What is JEB?
Junctional epidermolysis bullosa (JEB) is an inherited disease that causes moderate to severe blistering of the skin and mouth epithelia, and sloughing of hooves in newborn Belgian foals. Affected foals are typically born alive, but soon develop skin lesions at pressure points which worsen with time, and the foal eventually succumbs from severe infection or has to be euthanized.
JEB in Belgian horses has been shown to be the result of a specific mutation in a gene that affects the production of normal and healthy skin. In addition to Belgians, this mutation has been found in American Creams, Bretons, Comtois and American Saddlebreds.
JEB is inherited as a recessive trait. Animals that carry two copies of the mutated gene (homozygous recessive) will develop the disease. Animals that carry one copy of the mutated gene and one copy of the normal gene (heterozygous) are carriers of JEB. Carriers do not develop the disease and have normal epithelia, but they have a 50% chance of passing on the mutation to their offspring.
The history of JEB:
Scientific reports of this condition date back to 1934 in Sweden, 1936 in the Netherlands and 28 cases reported in Germany from 1935 to 1944. The condition is not only isolated to the Belgian horse but similar conditions are also reported in the American Saddlebred and even humans. It was through the human research being conducted by the French, in collaboration with Dr. John D. Baird of the University of Guelph, Ontario, Canada, whereby the gene site of the mutation was isolated on January 24, 2002. This breakthrough removed the single largest obstacle to developing a test to identify our carrier and non-carrier horses.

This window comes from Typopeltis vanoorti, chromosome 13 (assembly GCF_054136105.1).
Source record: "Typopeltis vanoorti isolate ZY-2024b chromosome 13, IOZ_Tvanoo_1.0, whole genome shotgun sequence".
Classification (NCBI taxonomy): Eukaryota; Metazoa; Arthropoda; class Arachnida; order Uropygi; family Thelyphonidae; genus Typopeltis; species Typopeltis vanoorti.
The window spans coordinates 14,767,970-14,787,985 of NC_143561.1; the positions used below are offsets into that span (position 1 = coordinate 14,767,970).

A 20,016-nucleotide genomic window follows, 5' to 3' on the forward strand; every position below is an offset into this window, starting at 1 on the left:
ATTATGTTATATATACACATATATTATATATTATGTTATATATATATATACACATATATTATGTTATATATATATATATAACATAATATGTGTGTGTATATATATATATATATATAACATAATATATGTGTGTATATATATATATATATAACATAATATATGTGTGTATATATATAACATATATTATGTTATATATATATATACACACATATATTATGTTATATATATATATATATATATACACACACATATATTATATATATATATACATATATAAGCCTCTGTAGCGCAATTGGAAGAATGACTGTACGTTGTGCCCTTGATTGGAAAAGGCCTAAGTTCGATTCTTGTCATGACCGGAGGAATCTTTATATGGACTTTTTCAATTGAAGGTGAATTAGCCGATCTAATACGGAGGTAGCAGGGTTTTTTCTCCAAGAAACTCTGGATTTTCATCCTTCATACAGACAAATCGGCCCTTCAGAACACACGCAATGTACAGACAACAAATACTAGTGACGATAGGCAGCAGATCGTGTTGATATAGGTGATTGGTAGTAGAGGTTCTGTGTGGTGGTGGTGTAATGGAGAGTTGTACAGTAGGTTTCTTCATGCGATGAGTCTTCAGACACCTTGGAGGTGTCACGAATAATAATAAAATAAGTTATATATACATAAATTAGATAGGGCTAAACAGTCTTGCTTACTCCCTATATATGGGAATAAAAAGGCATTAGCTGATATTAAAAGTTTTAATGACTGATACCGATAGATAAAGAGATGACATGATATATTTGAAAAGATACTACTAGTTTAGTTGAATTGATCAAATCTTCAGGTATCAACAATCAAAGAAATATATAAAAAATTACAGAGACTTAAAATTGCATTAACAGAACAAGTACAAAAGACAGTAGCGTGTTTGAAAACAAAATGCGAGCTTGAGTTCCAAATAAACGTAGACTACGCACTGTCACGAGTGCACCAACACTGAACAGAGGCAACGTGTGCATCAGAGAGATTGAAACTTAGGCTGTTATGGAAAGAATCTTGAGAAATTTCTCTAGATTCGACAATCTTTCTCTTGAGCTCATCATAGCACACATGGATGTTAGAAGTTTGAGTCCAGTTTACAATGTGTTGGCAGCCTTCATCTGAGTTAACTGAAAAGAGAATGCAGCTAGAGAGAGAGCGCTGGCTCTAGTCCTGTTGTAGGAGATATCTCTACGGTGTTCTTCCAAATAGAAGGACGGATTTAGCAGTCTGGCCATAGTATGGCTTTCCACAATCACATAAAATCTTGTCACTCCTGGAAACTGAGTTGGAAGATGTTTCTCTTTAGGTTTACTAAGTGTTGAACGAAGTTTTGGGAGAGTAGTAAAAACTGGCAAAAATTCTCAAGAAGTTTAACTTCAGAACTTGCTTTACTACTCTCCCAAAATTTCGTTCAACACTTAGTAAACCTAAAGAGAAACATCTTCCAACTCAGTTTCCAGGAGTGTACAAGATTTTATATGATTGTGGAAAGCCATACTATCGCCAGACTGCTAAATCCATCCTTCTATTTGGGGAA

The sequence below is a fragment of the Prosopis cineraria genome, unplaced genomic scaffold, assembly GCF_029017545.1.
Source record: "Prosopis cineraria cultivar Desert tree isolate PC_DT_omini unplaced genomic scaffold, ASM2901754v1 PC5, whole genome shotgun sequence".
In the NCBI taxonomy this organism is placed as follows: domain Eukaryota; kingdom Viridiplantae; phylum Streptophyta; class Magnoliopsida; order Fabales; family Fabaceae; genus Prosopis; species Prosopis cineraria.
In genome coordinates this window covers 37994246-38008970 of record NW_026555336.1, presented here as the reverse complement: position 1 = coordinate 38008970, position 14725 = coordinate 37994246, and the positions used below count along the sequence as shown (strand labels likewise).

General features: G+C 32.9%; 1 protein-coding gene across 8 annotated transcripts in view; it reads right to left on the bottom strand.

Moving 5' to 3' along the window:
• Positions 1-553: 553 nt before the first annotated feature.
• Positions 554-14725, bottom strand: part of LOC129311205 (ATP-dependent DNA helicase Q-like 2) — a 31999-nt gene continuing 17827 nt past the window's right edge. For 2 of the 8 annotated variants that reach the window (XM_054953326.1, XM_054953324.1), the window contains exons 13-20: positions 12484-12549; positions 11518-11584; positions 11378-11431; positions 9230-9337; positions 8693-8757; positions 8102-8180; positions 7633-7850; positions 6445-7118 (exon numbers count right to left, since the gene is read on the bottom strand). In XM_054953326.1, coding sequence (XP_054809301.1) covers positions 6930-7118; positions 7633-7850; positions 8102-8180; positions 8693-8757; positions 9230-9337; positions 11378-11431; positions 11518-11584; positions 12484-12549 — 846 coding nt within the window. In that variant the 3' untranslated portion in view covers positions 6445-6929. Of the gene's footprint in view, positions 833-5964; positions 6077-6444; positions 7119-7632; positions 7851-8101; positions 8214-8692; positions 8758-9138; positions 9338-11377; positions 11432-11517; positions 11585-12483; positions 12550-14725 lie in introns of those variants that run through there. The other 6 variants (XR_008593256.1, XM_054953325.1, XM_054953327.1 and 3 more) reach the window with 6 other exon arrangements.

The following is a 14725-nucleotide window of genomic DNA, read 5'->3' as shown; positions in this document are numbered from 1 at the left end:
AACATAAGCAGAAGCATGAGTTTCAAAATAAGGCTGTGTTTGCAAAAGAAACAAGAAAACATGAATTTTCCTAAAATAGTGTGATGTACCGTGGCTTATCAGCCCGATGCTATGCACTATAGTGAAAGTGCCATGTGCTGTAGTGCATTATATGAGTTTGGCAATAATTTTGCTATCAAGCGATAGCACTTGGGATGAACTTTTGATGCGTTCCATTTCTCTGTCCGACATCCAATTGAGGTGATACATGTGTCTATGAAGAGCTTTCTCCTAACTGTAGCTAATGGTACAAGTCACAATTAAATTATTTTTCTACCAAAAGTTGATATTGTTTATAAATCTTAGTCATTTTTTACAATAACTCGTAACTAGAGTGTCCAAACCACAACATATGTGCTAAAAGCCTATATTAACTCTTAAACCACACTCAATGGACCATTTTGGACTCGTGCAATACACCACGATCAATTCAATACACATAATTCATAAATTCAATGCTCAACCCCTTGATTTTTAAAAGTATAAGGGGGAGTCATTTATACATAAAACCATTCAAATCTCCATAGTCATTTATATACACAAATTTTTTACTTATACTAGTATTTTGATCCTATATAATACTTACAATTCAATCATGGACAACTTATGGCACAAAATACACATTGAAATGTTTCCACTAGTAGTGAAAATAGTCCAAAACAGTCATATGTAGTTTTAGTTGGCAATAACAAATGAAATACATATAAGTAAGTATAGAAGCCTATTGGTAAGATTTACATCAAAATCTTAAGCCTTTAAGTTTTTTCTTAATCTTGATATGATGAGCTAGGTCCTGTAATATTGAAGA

How do I identify if a foal has JEB?
This genetic mutation results in the defective production of a skin protein that holds the skin to the body. The foals are typically born alive and well, but soon develop patches of hair and skin loss over points of wear. These patches soon become larger and encompass large areas of the foal’s body. Hoof attachment is also dependent on this protein and with its absence, leads to the loss of the hoof wall. The foal generally dies or is euthanized due to severe infection and discomfort at 3 to 8 days of age. JEB foals also have their front teeth at birth, coupled with oral ulcers.
How do genetics work in regards to this mutation?
There are three possible genetic outcomes involving this mutation:
- Lethal JEB foals: these horses die shortly after birth and, obviously, never reproduce.
- Carriers: these horses carry the genetic mutation and it is the breeding of two carrier
horses that allows the birth of a JEB foal. Breeding two carrier horses results in the following outcomes:
- 25% Non-carrier offspring (N/N)
- 50% Carrier offspring (N/J)
- 25% Lethal JEB foals (J/J)
- Non-carriers: these horses do not carry the genetic mutation and the breeding of two
non-carrier horses results in all their offspring being non-carriers. The breeding of a non-carrier
to a carrier results in the following outcomes:
- 50% Non-carrier offspring (N/N)
- 50% Carrier offspring (N/J)
Breeders can reliably use test results to enhance breeding strategies to avoid producing affected foals. Carriers do not need to be removed from the breeding pool. A successful breeding program can use matings of carriers (N/J) to non-carriers (N/N) without the worry of producing an affected foal.